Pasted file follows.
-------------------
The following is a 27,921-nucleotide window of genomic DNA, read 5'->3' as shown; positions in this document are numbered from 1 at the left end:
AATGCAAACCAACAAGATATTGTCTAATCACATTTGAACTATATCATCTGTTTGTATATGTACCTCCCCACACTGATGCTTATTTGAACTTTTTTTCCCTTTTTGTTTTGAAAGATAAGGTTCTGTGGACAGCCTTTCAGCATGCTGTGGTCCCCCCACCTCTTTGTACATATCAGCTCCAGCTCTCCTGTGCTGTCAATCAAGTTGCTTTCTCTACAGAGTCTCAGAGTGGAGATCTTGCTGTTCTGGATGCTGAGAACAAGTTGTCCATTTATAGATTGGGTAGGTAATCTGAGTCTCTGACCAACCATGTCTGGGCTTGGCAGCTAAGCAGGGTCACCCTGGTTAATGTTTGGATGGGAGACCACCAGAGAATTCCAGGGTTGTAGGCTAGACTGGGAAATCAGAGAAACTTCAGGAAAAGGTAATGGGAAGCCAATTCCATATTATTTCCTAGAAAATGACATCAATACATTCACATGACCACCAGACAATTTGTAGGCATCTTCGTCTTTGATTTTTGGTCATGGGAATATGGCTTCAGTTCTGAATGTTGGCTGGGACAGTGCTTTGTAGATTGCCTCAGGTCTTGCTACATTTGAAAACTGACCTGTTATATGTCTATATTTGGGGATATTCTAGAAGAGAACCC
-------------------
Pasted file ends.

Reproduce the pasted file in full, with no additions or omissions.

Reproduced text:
The following is a 27,921-nucleotide window of genomic DNA, read 5'->3' as shown; positions in this document are numbered from 1 at the left end:
AATGCAAACCAACAAGATATTGTCTAATCACATTTGAACTATATCATCTGTTTGTATATGTACCTCCCCACACTGATGCTTATTTGAACTTTTTTTCCCTTTTTGTTTTGAAAGATAAGGTTCTGTGGACAGCCTTTCAGCATGCTGTGGTCCCCCCACCTCTTTGTACATATCAGCTCCAGCTCTCCTGTGCTGTCAATCAAGTTGCTTTCTCTACAGAGTCTCAGAGTGGAGATCTTGCTGTTCTGGATGCTGAGAACAAGTTGTCCATTTATAGATTGGGTAGGTAATCTGAGTCTCTGACCAACCATGTCTGGGCTTGGCAGCTAAGCAGGGTCACCCTGGTTAATGTTTGGATGGGAGACCACCAGAGAATTCCAGGGTTGTAGGCTAGACTGGGAAATCAGAGAAACTTCAGGAAAAGGTAATGGGAAGCCAATTCCATATTATTTCCTAGAAAATGACATCAATACATTCACATGACCACCAGACAATTTGTAGGCATCTTCGTCTTTGATTTTTGGTCATGGGAATATGGCTTCAGTTCTGAATGTTGGCTGGGACAGTGCTTTGTAGATTGCCTCAGGTCTTGCTACATTTGAAAACTGACCTGTTATATGTCTATATTTGGGGATATTCTAGAAGAGAACCC